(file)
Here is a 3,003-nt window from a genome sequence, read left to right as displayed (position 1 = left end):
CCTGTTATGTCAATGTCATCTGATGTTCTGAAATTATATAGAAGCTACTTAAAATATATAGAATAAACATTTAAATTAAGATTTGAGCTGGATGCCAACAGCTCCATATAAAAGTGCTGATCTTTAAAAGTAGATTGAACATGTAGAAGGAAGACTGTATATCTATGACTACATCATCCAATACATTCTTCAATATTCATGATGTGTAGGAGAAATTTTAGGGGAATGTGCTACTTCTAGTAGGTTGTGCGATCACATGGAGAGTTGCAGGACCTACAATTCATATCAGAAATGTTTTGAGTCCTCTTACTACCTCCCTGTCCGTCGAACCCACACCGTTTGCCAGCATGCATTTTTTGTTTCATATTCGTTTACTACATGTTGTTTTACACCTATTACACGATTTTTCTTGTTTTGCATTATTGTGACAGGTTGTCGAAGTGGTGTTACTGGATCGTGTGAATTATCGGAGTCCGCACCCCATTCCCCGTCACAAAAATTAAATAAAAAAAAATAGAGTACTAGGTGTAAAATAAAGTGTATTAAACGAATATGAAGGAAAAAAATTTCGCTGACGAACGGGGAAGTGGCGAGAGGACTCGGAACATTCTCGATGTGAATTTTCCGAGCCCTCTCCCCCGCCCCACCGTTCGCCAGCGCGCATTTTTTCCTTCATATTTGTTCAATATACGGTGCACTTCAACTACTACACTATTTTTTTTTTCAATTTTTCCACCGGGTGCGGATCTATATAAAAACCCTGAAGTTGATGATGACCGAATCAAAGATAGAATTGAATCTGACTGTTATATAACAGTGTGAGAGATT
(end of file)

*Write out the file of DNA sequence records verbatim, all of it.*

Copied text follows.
Here is a 3,003-nt window from a genome sequence, read left to right as displayed (position 1 = left end):
CCTGTTATGTCAATGTCATCTGATGTTCTGAAATTATATAGAAGCTACTTAAAATATATAGAATAAACATTTAAATTAAGATTTGAGCTGGATGCCAACAGCTCCATATAAAAGTGCTGATCTTTAAAAGTAGATTGAACATGTAGAAGGAAGACTGTATATCTATGACTACATCATCCAATACATTCTTCAATATTCATGATGTGTAGGAGAAATTTTAGGGGAATGTGCTACTTCTAGTAGGTTGTGCGATCACATGGAGAGTTGCAGGACCTACAATTCATATCAGAAATGTTTTGAGTCCTCTTACTACCTCCCTGTCCGTCGAACCCACACCGTTTGCCAGCATGCATTTTTTGTTTCATATTCGTTTACTACATGTTGTTTTACACCTATTACACGATTTTTCTTGTTTTGCATTATTGTGACAGGTTGTCGAAGTGGTGTTACTGGATCGTGTGAATTATCGGAGTCCGCACCCCATTCCCCGTCACAAAAATTAAATAAAAAAAAATAGAGTACTAGGTGTAAAATAAAGTGTATTAAACGAATATGAAGGAAAAAAATTTCGCTGACGAACGGGGAAGTGGCGAGAGGACTCGGAACATTCTCGATGTGAATTTTCCGAGCCCTCTCCCCCGCCCCACCGTTCGCCAGCGCGCATTTTTTCCTTCATATTTGTTCAATATACGGTGCACTTCAACTACTACACTATTTTTTTTTTCAATTTTTCCACCGGGTGCGGATCTATATAAAAACCCTGAAGTTGATGATGACCGAATCAAAGATAGAATTGAATCTGACTGTTATATAACAGTGTGAGAGATT